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The Audrey Hepburn Story

Could anything sound more ludicrous than a TV biopic about one of the silver screen's classiest stars enacted by one of Fox television's prime teen weepie queens? The surprise in The Audrey Hepburn Story is that Jennifer Love Hewitt does a creditable job as the legendary Hepburn. In fact, if you close your eyes, she sounds shockingly like Hepburn — she has that vaguely upper-crust, pseudo-English accent down pat. But being plainer and more American-cute than Continentally elegant, Hewitt just doesn't look much like the star, and the performance happens to be a snowjob. The Audrey Hepburn Story is not a trashography, it is a celebration of Hepburn's life. And no other option seems possible, given Hepburn's service late in her life to the United Nations and other humanitarian organizations. Nor does Hepburn's life merit a trashing. The only dark aspect was her affair with a heavily smitten William Holden during the filming of Sabrina, although the film makes pains to assert that Hepburn most assuredly did not have an affair with the (still living) Gregory Peck during the shooting of Roman Holiday. The truth can be hard to know, and The Audrey Hepburn Story loses some credability when Hewitt goes up to the wrong window at Tiffany's (during the famous scene from Breakfast at Tiffany's), as well as when she finds her cat on the wrong side of the alley at the film's end. Originally a Canadian production by Robert Greenwald, the king of the TV movie biopic (and a sovereignty not worth ruling), there's a four-hour version of The Audrey Hepburn Story that was made for foreign distribution and a three-hour version made for ABC-TV. Columbia TriStar's 131-minute DVD comes in a digitally remastered, anamorphic 1.85:1 presentation, with audio in English, and English, French, and Spanish subtitles. Trailers, keep-case.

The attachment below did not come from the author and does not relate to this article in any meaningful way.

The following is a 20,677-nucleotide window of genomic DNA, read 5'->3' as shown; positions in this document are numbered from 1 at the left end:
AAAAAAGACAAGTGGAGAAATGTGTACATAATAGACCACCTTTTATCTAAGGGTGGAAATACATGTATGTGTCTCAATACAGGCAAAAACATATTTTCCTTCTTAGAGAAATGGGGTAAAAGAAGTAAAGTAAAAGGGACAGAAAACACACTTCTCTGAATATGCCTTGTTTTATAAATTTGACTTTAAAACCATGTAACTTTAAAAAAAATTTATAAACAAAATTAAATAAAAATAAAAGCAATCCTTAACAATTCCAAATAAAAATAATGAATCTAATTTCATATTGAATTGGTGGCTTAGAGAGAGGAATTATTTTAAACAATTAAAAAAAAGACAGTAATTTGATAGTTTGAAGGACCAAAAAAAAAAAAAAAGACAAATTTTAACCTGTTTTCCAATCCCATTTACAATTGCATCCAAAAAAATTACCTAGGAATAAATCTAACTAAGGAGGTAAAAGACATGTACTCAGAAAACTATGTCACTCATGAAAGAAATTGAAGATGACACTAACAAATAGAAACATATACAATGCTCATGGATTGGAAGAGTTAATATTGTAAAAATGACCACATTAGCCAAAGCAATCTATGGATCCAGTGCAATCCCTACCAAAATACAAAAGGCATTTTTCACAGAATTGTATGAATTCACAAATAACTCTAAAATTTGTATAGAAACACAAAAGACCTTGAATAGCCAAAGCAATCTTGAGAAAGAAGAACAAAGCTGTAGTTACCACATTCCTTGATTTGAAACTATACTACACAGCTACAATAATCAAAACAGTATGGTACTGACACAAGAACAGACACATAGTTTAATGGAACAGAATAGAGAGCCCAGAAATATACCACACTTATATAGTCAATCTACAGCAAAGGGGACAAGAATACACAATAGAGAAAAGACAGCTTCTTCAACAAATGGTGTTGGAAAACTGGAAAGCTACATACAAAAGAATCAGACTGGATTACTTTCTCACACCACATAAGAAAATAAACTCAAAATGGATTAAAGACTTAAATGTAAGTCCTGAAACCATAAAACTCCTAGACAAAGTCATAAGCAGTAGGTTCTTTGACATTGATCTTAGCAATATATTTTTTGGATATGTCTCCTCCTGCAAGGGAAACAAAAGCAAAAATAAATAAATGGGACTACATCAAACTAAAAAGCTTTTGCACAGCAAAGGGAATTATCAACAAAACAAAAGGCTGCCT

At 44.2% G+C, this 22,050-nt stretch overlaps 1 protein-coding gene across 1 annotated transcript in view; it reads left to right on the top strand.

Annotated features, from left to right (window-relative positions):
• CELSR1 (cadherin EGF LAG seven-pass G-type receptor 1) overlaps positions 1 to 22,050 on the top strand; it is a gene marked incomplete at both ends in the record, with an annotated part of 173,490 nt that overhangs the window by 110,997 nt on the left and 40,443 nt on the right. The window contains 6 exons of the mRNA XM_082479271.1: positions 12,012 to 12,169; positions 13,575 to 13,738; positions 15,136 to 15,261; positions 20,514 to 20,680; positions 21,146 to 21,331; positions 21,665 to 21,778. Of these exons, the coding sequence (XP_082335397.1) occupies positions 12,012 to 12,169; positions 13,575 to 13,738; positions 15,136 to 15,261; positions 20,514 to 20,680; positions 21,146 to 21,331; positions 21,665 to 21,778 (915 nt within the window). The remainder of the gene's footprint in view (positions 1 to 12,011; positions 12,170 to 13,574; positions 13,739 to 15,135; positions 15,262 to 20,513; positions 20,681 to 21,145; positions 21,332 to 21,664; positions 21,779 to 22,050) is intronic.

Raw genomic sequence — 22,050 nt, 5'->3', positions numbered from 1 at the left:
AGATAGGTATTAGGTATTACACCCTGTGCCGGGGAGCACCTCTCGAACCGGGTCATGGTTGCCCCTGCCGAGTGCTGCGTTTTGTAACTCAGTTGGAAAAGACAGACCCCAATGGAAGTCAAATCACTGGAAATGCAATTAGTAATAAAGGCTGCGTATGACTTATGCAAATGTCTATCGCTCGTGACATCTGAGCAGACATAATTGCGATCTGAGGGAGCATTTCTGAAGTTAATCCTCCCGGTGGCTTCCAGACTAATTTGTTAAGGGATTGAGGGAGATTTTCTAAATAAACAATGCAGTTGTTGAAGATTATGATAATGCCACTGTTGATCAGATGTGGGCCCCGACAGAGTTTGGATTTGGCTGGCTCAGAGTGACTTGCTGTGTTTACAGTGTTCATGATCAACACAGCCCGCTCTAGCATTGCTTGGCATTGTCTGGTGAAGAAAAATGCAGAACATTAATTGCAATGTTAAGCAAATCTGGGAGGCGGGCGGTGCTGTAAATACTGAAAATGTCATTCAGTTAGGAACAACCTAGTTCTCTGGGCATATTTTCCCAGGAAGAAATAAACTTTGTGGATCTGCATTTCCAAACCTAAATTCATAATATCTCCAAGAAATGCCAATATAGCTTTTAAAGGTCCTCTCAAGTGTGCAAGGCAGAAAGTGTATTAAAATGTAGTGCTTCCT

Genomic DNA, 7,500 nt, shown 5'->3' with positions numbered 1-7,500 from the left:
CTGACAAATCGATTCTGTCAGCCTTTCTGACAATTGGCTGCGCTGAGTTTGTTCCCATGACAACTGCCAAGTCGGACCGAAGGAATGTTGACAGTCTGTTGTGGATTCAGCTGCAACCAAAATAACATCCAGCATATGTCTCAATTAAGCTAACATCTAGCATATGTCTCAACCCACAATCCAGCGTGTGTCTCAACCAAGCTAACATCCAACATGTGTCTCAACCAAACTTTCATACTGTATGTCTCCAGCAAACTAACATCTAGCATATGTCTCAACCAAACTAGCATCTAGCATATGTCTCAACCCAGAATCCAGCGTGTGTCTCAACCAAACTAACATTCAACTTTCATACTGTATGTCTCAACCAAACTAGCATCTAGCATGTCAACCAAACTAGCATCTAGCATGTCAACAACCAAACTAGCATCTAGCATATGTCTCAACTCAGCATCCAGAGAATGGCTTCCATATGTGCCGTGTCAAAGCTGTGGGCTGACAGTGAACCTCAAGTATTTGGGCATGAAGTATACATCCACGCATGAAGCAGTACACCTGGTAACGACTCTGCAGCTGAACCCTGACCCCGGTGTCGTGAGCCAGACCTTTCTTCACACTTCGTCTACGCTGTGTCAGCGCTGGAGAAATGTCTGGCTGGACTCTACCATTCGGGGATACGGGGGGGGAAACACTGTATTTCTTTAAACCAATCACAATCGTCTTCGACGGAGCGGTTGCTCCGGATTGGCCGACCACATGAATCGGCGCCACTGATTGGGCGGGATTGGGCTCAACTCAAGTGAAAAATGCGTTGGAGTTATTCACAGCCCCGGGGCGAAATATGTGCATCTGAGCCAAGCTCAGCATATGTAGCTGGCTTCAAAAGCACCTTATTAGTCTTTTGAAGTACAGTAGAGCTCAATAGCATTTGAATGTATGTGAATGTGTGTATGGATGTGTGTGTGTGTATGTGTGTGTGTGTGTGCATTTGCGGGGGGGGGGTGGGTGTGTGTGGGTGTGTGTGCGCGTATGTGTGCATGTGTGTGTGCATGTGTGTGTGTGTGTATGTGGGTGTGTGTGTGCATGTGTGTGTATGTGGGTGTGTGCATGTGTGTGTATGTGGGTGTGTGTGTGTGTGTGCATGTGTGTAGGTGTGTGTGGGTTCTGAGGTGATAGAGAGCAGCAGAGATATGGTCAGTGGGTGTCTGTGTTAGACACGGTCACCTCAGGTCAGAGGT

—Kerry Fall

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